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What We Learned About Exercise During Pregnancy

swaddle salon bubbles 4Swaddle Salons connect readers to experts for up-close-and-personal conversations. Think TED Talk meets tea party.

Yeah. It’s everything you’re imagining and more.

 

For our last Swaddle Salon, a bunch of you joined us to learn the latest on pre- and post-natal fitness. It was a great group of women, some only a few weeks along, others who were 9 months pregnant, and even some post-partum moms with toddlers in tow. Even pre-natal experts from around Mumbai came to learn more about the best fitness routines for pregnancy and beyond.

Fitness expert Neville Wadia covered common pregnancy myths related to fitness and then took the group through a complete workout that can be modified from your first trimester to your post-partum months. The myths were a reality check for all of us — check them out below. And because so many of you are outside of Mumbai, in the coming weeks Neville will be writing a recap of each exercise we did. So stay tuned for your very own pregnancy workout. In the meantime …

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There’s nothing like working out with a view!

Myth #1: Exercise and overexertion is dangerous during pregnancy.

REALITY: There is absolutely no reason to be inactive simply because you are pregnant. Even in complicated cases where bed rest is required, pelvic floor exercises, short walks in the house, pool activities or, in extreme cases, bed exercises can be done to keep your body conditioned during pregnancy. In most cases, however, the best predictor for how active you can be during pregnancy is how active you were before pregnancy. If you have been minimally active before pregnancy, it is still a good idea to increase your activity, but it becomes more important to consult a trainer about safety.

This was a reality check for all of us: Last year, a woman who was 34-weeks pregnant ran and finished the Boston Marathon. She was able to do this, Neville explained, because she was a dedicated runner who regularly trained for and ran that distance before her pregnancy. In other words, her body’s normal state was super-fit, and pregnancy didn’t change that. Continue to maintain your usual exercise routine, Neville recommended, with a few additions to help you manage the aches and pains that come with body changes.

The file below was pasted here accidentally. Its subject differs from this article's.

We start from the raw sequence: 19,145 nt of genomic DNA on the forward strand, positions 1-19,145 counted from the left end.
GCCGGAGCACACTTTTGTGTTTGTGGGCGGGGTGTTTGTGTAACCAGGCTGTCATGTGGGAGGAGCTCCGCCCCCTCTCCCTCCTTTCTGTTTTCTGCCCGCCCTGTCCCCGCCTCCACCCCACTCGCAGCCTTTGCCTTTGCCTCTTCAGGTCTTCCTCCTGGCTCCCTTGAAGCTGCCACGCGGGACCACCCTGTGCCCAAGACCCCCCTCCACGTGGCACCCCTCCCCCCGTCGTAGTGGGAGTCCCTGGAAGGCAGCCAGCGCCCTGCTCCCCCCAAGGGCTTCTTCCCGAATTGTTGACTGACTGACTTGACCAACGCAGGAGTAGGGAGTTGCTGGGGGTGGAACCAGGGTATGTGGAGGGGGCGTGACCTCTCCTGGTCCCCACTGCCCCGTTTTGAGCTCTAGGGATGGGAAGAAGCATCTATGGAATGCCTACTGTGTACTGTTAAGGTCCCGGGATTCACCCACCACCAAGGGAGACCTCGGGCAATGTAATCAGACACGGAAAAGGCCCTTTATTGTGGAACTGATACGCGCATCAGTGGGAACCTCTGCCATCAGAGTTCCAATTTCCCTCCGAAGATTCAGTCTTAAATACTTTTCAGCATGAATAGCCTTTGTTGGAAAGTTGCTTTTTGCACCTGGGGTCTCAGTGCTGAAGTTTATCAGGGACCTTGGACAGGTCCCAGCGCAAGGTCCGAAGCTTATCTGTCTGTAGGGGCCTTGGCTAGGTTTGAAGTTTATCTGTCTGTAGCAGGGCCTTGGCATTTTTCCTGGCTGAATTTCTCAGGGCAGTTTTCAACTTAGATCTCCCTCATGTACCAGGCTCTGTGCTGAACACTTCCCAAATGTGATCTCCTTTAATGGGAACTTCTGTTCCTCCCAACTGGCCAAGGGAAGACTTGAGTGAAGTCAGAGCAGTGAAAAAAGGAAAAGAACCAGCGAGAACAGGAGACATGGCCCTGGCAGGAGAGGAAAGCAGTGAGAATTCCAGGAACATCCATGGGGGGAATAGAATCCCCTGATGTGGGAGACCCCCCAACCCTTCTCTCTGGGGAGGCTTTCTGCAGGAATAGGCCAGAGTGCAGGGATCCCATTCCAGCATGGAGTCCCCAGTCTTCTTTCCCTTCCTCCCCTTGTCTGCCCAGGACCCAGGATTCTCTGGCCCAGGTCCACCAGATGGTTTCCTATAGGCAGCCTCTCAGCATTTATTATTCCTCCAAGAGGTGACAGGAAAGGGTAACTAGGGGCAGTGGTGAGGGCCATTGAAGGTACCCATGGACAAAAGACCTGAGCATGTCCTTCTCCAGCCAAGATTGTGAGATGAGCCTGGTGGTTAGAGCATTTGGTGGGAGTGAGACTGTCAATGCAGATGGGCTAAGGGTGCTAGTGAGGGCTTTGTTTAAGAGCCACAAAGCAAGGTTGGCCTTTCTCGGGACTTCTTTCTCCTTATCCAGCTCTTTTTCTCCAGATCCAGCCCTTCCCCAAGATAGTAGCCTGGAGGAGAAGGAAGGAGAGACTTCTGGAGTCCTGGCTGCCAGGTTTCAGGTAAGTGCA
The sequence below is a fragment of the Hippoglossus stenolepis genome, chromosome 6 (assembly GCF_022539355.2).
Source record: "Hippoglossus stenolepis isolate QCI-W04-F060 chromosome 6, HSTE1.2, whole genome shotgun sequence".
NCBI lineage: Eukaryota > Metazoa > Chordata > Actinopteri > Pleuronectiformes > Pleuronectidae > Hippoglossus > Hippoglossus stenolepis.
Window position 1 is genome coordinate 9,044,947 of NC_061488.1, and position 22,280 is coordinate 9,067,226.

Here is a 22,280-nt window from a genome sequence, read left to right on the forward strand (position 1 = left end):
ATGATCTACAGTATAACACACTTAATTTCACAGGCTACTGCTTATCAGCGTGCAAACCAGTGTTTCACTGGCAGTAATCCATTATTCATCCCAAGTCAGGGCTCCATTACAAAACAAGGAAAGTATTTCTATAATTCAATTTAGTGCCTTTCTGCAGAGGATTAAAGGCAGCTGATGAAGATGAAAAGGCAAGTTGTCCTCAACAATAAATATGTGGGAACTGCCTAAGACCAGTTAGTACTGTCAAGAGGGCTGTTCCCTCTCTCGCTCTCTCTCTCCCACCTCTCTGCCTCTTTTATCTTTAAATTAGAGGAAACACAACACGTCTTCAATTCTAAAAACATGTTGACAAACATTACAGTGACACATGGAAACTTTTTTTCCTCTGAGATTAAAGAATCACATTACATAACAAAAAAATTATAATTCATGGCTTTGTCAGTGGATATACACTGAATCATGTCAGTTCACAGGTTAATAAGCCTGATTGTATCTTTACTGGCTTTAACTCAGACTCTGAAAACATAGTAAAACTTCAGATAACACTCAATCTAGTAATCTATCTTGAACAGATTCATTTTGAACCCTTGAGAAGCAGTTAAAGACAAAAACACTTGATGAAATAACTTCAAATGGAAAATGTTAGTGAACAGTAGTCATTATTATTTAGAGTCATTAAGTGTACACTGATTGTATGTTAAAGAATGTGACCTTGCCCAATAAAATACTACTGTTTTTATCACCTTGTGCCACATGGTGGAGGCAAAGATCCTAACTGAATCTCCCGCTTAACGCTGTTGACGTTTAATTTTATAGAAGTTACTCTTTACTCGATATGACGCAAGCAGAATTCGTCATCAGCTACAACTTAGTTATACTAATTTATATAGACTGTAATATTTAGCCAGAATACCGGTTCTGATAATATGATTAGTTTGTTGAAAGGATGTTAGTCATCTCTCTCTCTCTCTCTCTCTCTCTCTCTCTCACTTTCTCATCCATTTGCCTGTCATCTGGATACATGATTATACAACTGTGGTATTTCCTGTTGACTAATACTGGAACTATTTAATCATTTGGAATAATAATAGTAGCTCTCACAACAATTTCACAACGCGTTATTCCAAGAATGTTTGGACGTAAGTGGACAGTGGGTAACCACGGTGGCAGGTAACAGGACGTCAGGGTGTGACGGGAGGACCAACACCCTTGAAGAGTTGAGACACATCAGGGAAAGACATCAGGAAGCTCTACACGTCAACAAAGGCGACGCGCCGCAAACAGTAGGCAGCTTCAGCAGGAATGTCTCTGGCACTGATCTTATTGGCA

Myth #2: Abdominal exercises during pregnancy can harm the baby.

REALITY: While some abdominal exercises do restrict the amount of space for the baby, they aren’t harmful to either you or your baby. However, because the abdominal wall is already strained as your belly expands, it’s best not to strain it further. But this only precludes upper ab exercises; lower ab exercises — like leg lifts — are completely safe, Neville said, even if you feel a slight strain in your abdomen while doing them.

Myth #3: Aches and pains are inevitable during pregnancy and rest is the way to manage them.

REALITY: Your centre of gravity changes during pregnancy, which puts a lot of pressure on your back, especially the lower back, Neville explained. Strengthening those muscles with exercises like the forward and backward bend will help prevent and manage discomfort from the extra pressure. Calf raises are also very important, since calf muscles bear a lot of your pregnancy weight too, as well as play a crucial role in blood circulation.

Myth #4: Nothing can be done to prepare the body for childbirth.

REALITY: Exercises that strengthen the muscles you will use during your delivery can help condition your body for the marathon of birth. The two most important areas to focus on are the pelvic muscles and the thigh muscles. Kegels, which involve clenching and relaxing the muscles of the pelvic floor, are key exercises, as are deep squats and lunges, which strengthen your thigh muscles. (Think about it: childbirth is a full-body workout – you need to be prepared.)

Myth #5: Swimming is dangerous during pregnancy and should be avoided.

REALITY: The reason doctors advise against swimming isn’t because swimming is dangerous — it’s because of the risk of infection from public pools. If you have your own pool or access to one you know to be clean and hygienic, then there’s no reason not to swim during your pregnancy. Actually, swimming can be a great, low-impact form of full-body exercise during pregnancy, Neville suggested, especially if you find that regular exercise feels very taxing on your body.

Myth #6: Walking is the only kind of cardio that should be attempted during pregnancy.

REALITY: Prior to the 6-month mark, it’s fine to continue doing the types of cardio you were used to before you became pregnant (unless you develop a specific health constraint). After 6 months, a good rule of thumb is to do cardio only to the point where you are still able to still hold a full conversation while exercising, Neville advised.

Myth #7: The only way to get your body back to its original shape after childbirth is by working out after delivery.

REALITY: How soon your body returns to its original shape and fitness level post-delivery is much more dependent on your fitness routine during pregnancy, not after. Your body returns to its original shape based on muscle memory, Neville explained; keeping this muscle memory fresh by exercising during pregnancy makes it easier on your body after.

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